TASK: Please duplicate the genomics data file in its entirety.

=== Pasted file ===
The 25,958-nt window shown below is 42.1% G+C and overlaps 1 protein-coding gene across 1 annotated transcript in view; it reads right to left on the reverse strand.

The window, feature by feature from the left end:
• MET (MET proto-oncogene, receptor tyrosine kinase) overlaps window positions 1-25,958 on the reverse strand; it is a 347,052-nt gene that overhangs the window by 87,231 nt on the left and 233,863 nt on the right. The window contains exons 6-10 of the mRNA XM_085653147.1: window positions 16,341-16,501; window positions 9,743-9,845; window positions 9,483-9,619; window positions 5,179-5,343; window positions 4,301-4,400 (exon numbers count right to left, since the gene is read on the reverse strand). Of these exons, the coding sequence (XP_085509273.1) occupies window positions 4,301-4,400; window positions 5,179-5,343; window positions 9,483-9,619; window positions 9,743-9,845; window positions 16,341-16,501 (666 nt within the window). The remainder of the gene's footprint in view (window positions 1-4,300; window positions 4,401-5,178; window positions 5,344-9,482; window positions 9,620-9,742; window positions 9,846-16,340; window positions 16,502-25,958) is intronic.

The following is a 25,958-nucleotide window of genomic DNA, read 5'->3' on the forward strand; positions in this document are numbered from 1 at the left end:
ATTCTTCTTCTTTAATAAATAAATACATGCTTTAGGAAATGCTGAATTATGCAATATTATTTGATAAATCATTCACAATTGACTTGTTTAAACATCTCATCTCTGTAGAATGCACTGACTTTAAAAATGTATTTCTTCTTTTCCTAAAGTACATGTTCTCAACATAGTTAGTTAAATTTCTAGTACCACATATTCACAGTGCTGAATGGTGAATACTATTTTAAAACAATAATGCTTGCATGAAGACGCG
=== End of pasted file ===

The 25,958-nt window shown below is 42.1% G+C and overlaps 1 protein-coding gene across 1 annotated transcript in view; it reads right to left on the reverse strand.

The window, feature by feature from the left end:
• MET (MET proto-oncogene, receptor tyrosine kinase) overlaps window positions 1-25,958 on the reverse strand; it is a 347,052-nt gene that overhangs the window by 87,231 nt on the left and 233,863 nt on the right. The window contains exons 6-10 of the mRNA XM_085653147.1: window positions 16,341-16,501; window positions 9,743-9,845; window positions 9,483-9,619; window positions 5,179-5,343; window positions 4,301-4,400 (exon numbers count right to left, since the gene is read on the reverse strand). Of these exons, the coding sequence (XP_085509273.1) occupies window positions 4,301-4,400; window positions 5,179-5,343; window positions 9,483-9,619; window positions 9,743-9,845; window positions 16,341-16,501 (666 nt within the window). The remainder of the gene's footprint in view (window positions 1-4,300; window positions 4,401-5,178; window positions 5,344-9,482; window positions 9,620-9,742; window positions 9,846-16,340; window positions 16,502-25,958) is intronic.

The following is a 25,958-nucleotide window of genomic DNA, read 5'->3' on the forward strand; positions in this document are numbered from 1 at the left end:
ATTCTTCTTCTTTAATAAATAAATACATGCTTTAGGAAATGCTGAATTATGCAATATTATTTGATAAATCATTCACAATTGACTTGTTTAAACATCTCATCTCTGTAGAATGCACTGACTTTAAAAATGTATTTCTTCTTTTCCTAAAGTACATGTTCTCAACATAGTTAGTTAAATTTCTAGTACCACATATTCACAGTGCTGAATGGTGAATACTATTTTAAAACAATAATGCTTGCATGAAGACGCG